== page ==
Transcript of "Intelligent workload management_opportunities_challenges"
WHITE P APER
Intelligent Workload Management: Opportunities and
Sponsored by: Novell
Mary Johnston Turner Sally Hudson
Over the next several years, IDC expects enterprises will continue to increase both
the percentage of virtualized datacenter workloads and the density of virtual
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machines (VMs) on physical servers while continuing to maintain many single-
purpose systems. Simultaneously, many organizations will add public and/or private
cloud services to their enterprise infrastructure mix.
To make the most effective use possible of this dynamic and heterogeneous
infrastructure environment, IT teams will need to shift to a more policy-based,
automated approach to managing the building, provisioning, migration, monitoring,
measuring, and securing of corporate workloads.
Intelligent workload management is an emerging market concept that addresses this
complex set of needs by integrating a number of important technologies, including:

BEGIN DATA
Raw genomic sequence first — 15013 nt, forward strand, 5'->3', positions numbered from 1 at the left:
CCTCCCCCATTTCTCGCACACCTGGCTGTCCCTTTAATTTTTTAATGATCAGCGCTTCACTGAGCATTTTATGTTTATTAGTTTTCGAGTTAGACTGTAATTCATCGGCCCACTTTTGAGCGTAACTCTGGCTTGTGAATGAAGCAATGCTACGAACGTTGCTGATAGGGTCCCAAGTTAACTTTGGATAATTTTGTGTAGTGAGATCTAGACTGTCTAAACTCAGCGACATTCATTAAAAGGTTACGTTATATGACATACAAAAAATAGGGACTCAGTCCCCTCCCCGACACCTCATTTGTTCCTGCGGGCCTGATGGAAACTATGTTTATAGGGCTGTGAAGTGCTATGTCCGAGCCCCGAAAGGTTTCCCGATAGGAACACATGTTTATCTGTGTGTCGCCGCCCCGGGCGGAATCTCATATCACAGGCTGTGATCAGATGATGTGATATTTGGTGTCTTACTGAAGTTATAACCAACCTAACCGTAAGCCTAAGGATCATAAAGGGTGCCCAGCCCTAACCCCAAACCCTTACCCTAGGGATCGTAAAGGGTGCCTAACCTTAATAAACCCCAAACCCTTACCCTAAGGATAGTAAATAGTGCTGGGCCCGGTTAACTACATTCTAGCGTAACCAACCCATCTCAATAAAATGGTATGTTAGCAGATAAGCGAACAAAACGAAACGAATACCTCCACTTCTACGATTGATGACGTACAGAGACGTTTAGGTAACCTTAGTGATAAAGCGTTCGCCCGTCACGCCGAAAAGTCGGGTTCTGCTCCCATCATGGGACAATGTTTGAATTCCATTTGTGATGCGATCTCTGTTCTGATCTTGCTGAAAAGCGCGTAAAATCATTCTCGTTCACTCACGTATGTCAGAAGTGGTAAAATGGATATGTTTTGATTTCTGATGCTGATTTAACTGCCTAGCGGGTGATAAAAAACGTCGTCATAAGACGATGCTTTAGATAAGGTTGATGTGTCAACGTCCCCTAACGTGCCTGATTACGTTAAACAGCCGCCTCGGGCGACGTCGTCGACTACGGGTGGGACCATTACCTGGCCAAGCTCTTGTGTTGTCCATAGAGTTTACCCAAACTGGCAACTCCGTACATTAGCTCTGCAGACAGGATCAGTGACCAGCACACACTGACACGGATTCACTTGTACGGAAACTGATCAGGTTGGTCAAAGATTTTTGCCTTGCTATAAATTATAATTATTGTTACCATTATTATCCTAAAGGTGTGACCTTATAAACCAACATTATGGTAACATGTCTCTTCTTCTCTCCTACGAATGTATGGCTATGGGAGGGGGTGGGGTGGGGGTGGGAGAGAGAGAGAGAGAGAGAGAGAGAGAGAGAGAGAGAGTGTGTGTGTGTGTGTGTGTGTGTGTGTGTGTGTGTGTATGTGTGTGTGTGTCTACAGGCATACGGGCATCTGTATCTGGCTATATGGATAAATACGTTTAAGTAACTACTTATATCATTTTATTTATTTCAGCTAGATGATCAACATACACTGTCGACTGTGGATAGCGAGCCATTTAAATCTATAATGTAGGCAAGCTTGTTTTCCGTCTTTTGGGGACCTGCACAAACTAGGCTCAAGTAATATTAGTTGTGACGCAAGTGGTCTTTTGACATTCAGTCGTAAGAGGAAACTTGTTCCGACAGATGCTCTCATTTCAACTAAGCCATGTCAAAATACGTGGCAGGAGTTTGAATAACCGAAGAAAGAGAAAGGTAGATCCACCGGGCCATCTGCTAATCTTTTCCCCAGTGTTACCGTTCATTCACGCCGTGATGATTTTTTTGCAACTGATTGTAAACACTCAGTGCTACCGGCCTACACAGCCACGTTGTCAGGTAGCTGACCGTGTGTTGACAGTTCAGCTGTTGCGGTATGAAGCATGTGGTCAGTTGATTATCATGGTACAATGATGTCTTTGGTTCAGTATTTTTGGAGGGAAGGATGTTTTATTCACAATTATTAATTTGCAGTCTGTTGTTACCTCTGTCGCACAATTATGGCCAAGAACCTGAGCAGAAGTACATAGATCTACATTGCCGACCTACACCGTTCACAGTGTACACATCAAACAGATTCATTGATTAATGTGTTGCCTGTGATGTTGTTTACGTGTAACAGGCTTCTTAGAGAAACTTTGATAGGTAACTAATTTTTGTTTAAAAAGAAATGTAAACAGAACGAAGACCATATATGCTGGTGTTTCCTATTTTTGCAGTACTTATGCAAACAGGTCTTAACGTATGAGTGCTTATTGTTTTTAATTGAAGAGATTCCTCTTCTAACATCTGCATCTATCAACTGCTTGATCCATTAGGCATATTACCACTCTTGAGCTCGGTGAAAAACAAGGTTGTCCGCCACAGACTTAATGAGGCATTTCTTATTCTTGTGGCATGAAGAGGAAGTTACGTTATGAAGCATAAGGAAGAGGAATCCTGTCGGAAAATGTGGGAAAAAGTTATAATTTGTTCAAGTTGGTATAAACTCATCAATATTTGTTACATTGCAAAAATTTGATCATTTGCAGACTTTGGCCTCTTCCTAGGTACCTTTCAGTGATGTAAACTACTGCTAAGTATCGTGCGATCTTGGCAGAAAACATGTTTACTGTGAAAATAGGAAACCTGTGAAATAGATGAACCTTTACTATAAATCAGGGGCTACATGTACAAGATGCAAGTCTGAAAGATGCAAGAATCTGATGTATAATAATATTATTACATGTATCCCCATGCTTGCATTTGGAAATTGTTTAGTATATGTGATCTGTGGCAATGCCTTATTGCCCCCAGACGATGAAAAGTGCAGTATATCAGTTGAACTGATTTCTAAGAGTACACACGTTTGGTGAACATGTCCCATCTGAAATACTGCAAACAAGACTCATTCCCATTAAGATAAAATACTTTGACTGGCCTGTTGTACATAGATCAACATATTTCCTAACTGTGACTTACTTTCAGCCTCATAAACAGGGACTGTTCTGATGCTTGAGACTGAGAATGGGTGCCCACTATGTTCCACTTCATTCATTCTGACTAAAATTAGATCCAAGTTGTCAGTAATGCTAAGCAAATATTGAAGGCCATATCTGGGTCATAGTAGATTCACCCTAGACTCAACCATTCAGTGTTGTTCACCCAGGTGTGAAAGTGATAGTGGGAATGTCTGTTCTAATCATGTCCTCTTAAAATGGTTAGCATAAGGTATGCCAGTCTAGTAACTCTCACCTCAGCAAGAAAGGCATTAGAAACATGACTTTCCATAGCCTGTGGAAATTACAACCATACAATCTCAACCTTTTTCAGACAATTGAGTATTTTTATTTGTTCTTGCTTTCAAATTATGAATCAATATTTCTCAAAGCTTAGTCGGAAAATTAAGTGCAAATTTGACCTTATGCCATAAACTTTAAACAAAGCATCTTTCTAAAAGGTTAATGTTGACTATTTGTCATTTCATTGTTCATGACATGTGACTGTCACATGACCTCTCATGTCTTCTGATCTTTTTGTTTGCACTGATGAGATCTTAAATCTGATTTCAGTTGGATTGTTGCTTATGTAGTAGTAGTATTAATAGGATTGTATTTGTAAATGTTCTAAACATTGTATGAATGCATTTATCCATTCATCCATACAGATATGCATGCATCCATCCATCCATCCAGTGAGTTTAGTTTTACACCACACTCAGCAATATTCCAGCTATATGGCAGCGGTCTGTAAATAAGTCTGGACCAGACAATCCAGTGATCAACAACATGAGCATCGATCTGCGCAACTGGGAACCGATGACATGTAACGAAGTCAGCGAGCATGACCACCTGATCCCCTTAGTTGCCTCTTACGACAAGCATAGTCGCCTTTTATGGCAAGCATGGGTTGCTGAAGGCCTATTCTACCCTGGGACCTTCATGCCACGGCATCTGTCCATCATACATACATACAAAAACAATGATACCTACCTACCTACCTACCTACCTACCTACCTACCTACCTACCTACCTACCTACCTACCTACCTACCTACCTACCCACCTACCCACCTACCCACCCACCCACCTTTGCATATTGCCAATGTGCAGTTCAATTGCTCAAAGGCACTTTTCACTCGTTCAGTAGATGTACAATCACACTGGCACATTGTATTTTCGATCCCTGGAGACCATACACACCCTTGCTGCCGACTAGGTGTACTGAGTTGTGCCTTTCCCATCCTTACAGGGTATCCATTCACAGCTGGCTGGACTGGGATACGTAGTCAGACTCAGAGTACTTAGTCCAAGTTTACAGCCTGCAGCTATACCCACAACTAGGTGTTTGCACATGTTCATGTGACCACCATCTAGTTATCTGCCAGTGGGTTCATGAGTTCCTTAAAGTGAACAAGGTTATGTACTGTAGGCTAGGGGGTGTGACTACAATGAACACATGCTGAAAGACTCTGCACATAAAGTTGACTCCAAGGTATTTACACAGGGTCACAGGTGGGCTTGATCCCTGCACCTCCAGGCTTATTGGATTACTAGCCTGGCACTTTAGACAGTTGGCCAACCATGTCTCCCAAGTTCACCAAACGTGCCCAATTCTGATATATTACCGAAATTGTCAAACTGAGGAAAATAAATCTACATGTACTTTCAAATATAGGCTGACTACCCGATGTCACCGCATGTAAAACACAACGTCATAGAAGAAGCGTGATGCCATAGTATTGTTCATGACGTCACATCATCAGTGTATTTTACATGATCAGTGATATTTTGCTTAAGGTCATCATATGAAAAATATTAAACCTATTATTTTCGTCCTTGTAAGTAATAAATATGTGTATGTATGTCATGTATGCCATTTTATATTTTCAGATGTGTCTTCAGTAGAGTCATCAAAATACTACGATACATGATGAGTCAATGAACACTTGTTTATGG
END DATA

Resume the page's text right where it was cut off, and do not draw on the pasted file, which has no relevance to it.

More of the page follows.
Software appliances for intelligent workload packaging and deployment
Policy-based workload management automation
Configuration and performance monitoring, reporting, and analytics
Intelligent workload management solutions are evolving and being built on a number
of existing technologies, including software appliances, server and workload
automation, and identity and access management (IAM) solutions. IDC estimates
that in 2009, the server and workload automation market totaled approximately
$600 million worldwide, the identity and access management software market was
$3.5 billion, and the market for software appliances was $156 million.
IN THIS WHITE P APER
The workload management and security challenges created by dynamic, virtualized
datacenter and cloud service environments, along with continued use of physical
systems, are forcing datacenter managers to explore more automated, policy-driven
workload provisioning, migration, auditing, and access control capabilities in order to
maintain services levels and rein in operational costs. To use these technologies